Threat actors have once again started scanning for the now-patched vulnerabilities in Microsoft Exchange (opens in new tab), cybersecurity experts shared at the recent Black Hat 2021 conference.
The attack was revealed by security researcher Kevin Beaumont, who tweeted (opens in new tab) that a threat actor was probing his Microsoft Exchange honeypot against the server's Autodiscover service.
While these initial attempts were unsuccessful, Beaumont later noticed (opens in new tab) that the attacker modified their attack strategy in accordance with new details shared during a Black Hat presentation by Devcore’s principal security researcher Orange Tsai.
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Tsai is credited for discovering three vulnerabilities in the Microsoft Exchange earlier this year. Collectively known as ProxyShell, the vulnerabilities could be chained to perform unauthenticated, remote code execution on Microsoft Exchange servers.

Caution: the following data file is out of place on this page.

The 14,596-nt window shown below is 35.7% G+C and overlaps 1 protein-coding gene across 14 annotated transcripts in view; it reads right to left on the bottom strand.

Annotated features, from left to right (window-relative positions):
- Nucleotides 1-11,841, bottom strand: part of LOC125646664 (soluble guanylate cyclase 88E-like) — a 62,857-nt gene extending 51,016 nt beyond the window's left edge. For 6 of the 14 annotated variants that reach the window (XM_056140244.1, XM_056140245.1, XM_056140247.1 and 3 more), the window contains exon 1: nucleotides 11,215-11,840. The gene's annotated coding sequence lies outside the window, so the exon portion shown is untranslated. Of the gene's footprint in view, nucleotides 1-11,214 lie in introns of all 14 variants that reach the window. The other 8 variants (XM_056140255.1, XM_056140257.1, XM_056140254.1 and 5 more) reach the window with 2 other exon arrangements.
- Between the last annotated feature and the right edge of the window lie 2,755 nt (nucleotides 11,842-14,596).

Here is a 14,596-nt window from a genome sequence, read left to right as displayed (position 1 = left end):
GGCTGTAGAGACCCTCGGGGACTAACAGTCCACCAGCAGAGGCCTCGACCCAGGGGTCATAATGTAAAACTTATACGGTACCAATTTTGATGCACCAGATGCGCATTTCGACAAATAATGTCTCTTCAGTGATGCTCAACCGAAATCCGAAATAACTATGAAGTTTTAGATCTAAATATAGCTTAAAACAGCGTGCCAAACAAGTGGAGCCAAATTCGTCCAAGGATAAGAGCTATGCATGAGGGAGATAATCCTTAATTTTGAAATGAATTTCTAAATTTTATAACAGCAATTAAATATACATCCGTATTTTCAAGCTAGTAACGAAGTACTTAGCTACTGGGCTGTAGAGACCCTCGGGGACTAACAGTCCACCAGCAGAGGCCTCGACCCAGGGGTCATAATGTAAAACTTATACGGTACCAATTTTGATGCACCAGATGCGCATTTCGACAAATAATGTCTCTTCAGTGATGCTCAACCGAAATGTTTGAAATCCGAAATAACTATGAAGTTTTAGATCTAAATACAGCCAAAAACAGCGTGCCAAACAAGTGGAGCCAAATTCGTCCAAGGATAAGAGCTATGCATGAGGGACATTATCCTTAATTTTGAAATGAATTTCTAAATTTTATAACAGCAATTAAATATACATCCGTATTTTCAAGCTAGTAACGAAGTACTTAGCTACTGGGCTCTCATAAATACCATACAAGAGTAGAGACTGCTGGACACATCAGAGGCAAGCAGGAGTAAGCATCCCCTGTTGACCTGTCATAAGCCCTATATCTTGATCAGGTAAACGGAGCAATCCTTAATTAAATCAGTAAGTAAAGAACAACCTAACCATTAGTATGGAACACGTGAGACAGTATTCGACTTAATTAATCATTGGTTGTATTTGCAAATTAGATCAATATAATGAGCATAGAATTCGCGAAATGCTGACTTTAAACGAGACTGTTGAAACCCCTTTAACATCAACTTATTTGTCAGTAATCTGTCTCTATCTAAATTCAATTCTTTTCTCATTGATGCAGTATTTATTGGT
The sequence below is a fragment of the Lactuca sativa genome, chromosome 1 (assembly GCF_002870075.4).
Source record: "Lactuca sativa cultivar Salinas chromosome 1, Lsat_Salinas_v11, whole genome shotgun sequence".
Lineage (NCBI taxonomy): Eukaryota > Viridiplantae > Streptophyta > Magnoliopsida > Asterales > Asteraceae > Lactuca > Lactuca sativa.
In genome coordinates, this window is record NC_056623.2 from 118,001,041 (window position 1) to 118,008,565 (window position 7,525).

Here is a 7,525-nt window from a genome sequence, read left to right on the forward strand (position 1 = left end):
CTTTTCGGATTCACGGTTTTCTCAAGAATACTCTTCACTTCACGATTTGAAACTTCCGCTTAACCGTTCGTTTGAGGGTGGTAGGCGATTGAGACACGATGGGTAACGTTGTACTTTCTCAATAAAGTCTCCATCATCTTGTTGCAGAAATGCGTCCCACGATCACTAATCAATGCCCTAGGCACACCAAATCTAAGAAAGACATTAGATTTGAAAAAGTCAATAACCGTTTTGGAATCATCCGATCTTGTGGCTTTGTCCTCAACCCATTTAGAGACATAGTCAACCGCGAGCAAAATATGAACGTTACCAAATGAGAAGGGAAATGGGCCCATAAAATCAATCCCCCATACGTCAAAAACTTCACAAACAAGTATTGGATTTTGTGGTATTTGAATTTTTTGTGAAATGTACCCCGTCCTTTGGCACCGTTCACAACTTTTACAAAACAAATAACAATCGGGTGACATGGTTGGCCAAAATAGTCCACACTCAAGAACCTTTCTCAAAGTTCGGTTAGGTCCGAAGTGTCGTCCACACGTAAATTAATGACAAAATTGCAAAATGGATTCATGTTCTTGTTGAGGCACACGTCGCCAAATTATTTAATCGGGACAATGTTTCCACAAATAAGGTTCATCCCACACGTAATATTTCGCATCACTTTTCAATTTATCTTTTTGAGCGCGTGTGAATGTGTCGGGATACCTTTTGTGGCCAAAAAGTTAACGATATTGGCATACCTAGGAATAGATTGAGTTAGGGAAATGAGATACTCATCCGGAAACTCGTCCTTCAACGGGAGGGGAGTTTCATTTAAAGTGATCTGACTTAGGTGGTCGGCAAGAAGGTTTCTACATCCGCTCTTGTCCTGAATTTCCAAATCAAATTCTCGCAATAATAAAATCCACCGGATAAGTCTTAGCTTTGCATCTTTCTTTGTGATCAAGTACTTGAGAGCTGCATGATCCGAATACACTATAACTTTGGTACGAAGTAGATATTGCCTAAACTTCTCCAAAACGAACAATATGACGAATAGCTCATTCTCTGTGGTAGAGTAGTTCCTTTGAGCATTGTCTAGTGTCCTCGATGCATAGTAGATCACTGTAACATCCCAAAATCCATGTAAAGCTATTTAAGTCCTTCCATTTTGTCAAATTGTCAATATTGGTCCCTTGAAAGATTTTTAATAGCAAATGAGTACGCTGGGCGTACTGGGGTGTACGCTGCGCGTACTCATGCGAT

New attack vector
Presenting a talk on ProxyShell at the conference, Tsai explained that one of the components of the ProxyShell attack chain targets the Microsoft Exchange Autodiscover service.
After watching Tsai's talk, security researchers PeterJson and Jang published an article (opens in new tab) providing technical information about how they could successfully reproduce the ProxyShell exploit, which has apparently taught a few new tricks to the threat actors.
Armed with the new details, it appears (opens in new tab) that the threat actors were successfully able to detect a vulnerable system.
While the ProxyShell vulnerabilities have been patched, Tsai states that there are currently 400,000 Microsoft Exchange servers exposed on the Internet, and Beaumont believes (opens in new tab) that about 50% of these haven’t yet been patched leaving them exposed and discoverable by this new strategy.
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Via BleepingComputer (opens in new tab)